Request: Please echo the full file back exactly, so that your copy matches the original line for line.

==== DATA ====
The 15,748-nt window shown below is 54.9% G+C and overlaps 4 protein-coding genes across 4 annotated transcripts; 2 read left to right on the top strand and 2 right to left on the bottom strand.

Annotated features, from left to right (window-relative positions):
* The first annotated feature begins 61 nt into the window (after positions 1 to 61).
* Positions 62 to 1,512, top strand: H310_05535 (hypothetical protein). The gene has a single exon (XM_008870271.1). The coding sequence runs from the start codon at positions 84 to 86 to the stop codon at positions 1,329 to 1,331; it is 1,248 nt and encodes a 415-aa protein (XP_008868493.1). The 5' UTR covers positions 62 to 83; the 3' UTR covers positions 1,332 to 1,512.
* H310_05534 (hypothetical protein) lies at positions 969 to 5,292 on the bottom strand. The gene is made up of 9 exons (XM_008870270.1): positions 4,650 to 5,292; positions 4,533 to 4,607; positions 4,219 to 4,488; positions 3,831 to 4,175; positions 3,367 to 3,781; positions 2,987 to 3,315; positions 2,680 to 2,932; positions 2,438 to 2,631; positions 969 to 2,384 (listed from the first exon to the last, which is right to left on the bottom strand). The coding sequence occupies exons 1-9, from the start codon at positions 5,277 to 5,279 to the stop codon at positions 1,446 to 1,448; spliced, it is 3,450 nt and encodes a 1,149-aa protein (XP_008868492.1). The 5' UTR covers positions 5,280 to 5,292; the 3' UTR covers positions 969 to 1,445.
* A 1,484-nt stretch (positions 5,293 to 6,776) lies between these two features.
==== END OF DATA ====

The 15,748-nt window shown below is 54.9% G+C and overlaps 4 protein-coding genes across 4 annotated transcripts; 2 read left to right on the top strand and 2 right to left on the bottom strand.

Annotated features, from left to right (window-relative positions):
* The first annotated feature begins 61 nt into the window (after positions 1 to 61).
* Positions 62 to 1,512, top strand: H310_05535 (hypothetical protein). The gene has a single exon (XM_008870271.1). The coding sequence runs from the start codon at positions 84 to 86 to the stop codon at positions 1,329 to 1,331; it is 1,248 nt and encodes a 415-aa protein (XP_008868493.1). The 5' UTR covers positions 62 to 83; the 3' UTR covers positions 1,332 to 1,512.
* H310_05534 (hypothetical protein) lies at positions 969 to 5,292 on the bottom strand. The gene is made up of 9 exons (XM_008870270.1): positions 4,650 to 5,292; positions 4,533 to 4,607; positions 4,219 to 4,488; positions 3,831 to 4,175; positions 3,367 to 3,781; positions 2,987 to 3,315; positions 2,680 to 2,932; positions 2,438 to 2,631; positions 969 to 2,384 (listed from the first exon to the last, which is right to left on the bottom strand). The coding sequence occupies exons 1-9, from the start codon at positions 5,277 to 5,279 to the stop codon at positions 1,446 to 1,448; spliced, it is 3,450 nt and encodes a 1,149-aa protein (XP_008868492.1). The 5' UTR covers positions 5,280 to 5,292; the 3' UTR covers positions 969 to 1,445.
* A 1,484-nt stretch (positions 5,293 to 6,776) lies between these two features.